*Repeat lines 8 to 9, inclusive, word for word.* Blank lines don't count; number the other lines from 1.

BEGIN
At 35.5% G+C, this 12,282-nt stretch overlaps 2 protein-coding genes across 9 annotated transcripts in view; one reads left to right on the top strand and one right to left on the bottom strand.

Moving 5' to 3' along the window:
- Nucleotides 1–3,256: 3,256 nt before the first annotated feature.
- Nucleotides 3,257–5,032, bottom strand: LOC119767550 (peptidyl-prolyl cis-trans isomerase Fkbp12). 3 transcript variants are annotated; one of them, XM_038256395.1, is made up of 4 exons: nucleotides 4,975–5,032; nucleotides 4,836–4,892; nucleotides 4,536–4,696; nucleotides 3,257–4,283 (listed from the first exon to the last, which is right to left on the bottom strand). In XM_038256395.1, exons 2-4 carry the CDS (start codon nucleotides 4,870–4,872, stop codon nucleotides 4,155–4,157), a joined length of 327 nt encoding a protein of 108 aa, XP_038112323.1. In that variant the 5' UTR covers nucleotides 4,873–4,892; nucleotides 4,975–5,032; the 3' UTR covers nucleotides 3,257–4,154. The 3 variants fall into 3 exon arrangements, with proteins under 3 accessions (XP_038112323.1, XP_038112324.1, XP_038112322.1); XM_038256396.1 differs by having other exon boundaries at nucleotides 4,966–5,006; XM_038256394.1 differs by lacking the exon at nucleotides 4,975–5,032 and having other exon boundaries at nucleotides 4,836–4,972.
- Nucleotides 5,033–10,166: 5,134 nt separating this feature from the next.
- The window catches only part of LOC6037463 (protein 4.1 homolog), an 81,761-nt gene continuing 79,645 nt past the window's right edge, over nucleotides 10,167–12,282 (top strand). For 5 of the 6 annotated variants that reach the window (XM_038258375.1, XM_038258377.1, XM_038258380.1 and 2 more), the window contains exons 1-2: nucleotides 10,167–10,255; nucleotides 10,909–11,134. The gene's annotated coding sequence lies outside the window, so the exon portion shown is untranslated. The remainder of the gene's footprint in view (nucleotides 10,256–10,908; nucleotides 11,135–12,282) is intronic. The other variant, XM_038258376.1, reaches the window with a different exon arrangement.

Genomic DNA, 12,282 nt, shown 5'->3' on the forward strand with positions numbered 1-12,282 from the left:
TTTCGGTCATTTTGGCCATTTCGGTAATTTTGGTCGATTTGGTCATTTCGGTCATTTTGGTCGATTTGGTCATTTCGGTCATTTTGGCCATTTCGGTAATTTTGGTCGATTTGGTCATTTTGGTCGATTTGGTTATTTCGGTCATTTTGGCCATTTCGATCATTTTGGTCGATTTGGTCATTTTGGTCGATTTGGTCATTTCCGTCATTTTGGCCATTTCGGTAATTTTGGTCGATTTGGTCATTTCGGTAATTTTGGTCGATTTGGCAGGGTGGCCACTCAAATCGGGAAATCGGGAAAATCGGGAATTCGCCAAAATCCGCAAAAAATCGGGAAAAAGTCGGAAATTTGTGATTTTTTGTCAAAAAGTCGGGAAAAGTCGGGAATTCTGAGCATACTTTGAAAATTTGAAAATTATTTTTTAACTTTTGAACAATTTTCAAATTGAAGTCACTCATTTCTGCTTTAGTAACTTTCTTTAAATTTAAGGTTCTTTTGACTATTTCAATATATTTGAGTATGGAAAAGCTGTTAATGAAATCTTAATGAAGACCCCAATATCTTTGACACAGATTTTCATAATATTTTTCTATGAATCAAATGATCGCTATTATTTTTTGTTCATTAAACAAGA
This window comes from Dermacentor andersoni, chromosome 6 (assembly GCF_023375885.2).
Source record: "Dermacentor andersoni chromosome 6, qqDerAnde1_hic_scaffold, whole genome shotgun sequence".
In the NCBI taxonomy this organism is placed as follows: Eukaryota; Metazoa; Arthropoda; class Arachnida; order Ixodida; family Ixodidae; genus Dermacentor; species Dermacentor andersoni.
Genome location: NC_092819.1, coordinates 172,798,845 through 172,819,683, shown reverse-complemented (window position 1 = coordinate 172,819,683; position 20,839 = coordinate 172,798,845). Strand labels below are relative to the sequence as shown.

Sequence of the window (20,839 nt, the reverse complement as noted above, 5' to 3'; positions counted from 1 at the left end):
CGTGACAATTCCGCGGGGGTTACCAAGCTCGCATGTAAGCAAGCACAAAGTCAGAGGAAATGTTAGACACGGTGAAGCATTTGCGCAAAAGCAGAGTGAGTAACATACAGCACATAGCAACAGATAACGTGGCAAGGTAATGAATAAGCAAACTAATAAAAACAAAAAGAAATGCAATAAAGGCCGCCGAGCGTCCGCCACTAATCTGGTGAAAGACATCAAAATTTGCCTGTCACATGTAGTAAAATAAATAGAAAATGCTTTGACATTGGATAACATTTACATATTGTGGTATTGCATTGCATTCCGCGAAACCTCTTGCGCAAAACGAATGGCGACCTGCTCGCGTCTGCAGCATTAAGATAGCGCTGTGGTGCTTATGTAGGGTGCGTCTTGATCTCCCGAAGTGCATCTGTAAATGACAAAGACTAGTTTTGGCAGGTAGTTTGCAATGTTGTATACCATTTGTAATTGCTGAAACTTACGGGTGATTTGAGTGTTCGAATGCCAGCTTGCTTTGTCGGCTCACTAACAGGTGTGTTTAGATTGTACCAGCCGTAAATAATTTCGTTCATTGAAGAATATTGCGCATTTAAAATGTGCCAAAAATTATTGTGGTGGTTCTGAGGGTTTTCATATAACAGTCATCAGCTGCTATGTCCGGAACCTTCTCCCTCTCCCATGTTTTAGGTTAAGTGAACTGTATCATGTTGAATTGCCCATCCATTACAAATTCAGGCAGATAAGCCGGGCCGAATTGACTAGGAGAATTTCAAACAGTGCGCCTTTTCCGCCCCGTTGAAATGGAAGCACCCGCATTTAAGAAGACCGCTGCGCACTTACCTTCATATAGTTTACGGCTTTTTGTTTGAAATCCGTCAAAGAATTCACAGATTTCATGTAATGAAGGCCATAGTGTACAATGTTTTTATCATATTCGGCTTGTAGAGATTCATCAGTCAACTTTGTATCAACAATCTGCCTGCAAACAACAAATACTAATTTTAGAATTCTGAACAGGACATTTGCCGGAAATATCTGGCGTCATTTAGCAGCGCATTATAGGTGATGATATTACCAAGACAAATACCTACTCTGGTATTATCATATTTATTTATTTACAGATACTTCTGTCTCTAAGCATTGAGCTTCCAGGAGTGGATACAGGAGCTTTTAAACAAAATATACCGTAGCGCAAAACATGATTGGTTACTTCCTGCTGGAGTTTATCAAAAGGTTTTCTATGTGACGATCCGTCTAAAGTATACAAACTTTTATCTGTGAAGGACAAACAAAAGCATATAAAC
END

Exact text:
TTTCGGTCATTTTGGCCATTTCGGTAATTTTGGTCGATTTGGTCATTTCGGTCATTTTGGTCGATTTGGTCATTTCGGTCATTTTGGCCATTTCGGTAATTTTGGTCGATTTGGTCATTTTGGTCGATTTGGTTATTTCGGTCATTTTGGCCATTTCGATCATTTTGGTCGATTTGGTCATTTTGGTCGATTTGGTCATTTCCGTCATTTTGGCCATTTCGGTAATTTTGGTCGATTTGGTCATTTCGGTAATTTTGGTCGATTTGGCAGGGTGGCCACTCAAATCGGGAAATCGGGAAAATCGGGAATTCGCCAAAATCCGCAAAAAATCGGGAAAAAGTCGGAAATTTGTGATTTTTTGTCAAAAAGTCGGGAAAAGTCGGGAATTCTGAGCATACTTTGAAAATTTGAAAATTATTTTTTAACTTTTGAACAATTTTCAAATTGAAGTCACTCATTTCTGCTTTAGTAACTTTCTTTAAATTTAAGGTTCTTTTGACTATTTCAATATATTTGAGTATGGAAAAGCTGTTAATGAAATCTTAATGAAGACCCCAATATCTTTGACACAGATTTTCATAATATTTTTCTATGAATCAAATGATCGCTATTATTTTTTGTTCATTAAACAAGA
This window comes from Dermacentor andersoni, chromosome 6 (assembly GCF_023375885.2).